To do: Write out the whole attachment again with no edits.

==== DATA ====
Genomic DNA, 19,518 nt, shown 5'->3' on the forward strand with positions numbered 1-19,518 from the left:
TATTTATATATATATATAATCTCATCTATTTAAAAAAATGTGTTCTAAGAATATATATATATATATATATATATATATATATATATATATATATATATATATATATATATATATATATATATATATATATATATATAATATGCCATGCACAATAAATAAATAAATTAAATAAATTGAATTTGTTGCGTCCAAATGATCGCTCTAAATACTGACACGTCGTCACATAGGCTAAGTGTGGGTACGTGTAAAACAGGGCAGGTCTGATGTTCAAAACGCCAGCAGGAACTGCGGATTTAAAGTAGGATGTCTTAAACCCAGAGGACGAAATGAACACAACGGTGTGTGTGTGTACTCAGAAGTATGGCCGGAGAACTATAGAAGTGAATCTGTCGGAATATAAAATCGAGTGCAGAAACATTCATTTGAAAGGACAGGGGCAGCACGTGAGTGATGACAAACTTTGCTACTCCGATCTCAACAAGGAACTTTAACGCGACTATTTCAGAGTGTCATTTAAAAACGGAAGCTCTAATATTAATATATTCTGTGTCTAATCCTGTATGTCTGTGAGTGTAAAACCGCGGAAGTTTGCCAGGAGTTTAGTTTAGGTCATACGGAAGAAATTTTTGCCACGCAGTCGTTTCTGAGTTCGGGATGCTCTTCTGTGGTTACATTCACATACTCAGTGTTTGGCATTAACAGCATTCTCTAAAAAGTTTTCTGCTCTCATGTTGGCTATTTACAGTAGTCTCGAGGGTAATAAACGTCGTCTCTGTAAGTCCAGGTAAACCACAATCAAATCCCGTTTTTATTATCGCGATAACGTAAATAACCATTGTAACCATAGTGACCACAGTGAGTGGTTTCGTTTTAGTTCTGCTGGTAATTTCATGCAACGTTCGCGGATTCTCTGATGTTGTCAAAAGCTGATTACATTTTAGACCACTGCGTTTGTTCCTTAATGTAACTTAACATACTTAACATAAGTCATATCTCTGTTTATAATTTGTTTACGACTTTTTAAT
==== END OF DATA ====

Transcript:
Genomic DNA, 19,518 nt, shown 5'->3' on the forward strand with positions numbered 1-19,518 from the left:
TATTTATATATATATATAATCTCATCTATTTAAAAAAATGTGTTCTAAGAATATATATATATATATATATATATATATATATATATATATATATATATATATATATATATATATATATATATATATATATATATATAATATGCCATGCACAATAAATAAATAAATTAAATAAATTGAATTTGTTGCGTCCAAATGATCGCTCTAAATACTGACACGTCGTCACATAGGCTAAGTGTGGGTACGTGTAAAACAGGGCAGGTCTGATGTTCAAAACGCCAGCAGGAACTGCGGATTTAAAGTAGGATGTCTTAAACCCAGAGGACGAAATGAACACAACGGTGTGTGTGTGTACTCAGAAGTATGGCCGGAGAACTATAGAAGTGAATCTGTCGGAATATAAAATCGAGTGCAGAAACATTCATTTGAAAGGACAGGGGCAGCACGTGAGTGATGACAAACTTTGCTACTCCGATCTCAACAAGGAACTTTAACGCGACTATTTCAGAGTGTCATTTAAAAACGGAAGCTCTAATATTAATATATTCTGTGTCTAATCCTGTATGTCTGTGAGTGTAAAACCGCGGAAGTTTGCCAGGAGTTTAGTTTAGGTCATACGGAAGAAATTTTTGCCACGCAGTCGTTTCTGAGTTCGGGATGCTCTTCTGTGGTTACATTCACATACTCAGTGTTTGGCATTAACAGCATTCTCTAAAAAGTTTTCTGCTCTCATGTTGGCTATTTACAGTAGTCTCGAGGGTAATAAACGTCGTCTCTGTAAGTCCAGGTAAACCACAATCAAATCCCGTTTTTATTATCGCGATAACGTAAATAACCATTGTAACCATAGTGACCACAGTGAGTGGTTTCGTTTTAGTTCTGCTGGTAATTTCATGCAACGTTCGCGGATTCTCTGATGTTGTCAAAAGCTGATTACATTTTAGACCACTGCGTTTGTTCCTTAATGTAACTTAACATACTTAACATAAGTCATATCTCTGTTTATAATTTGTTTACGACTTTTTAAT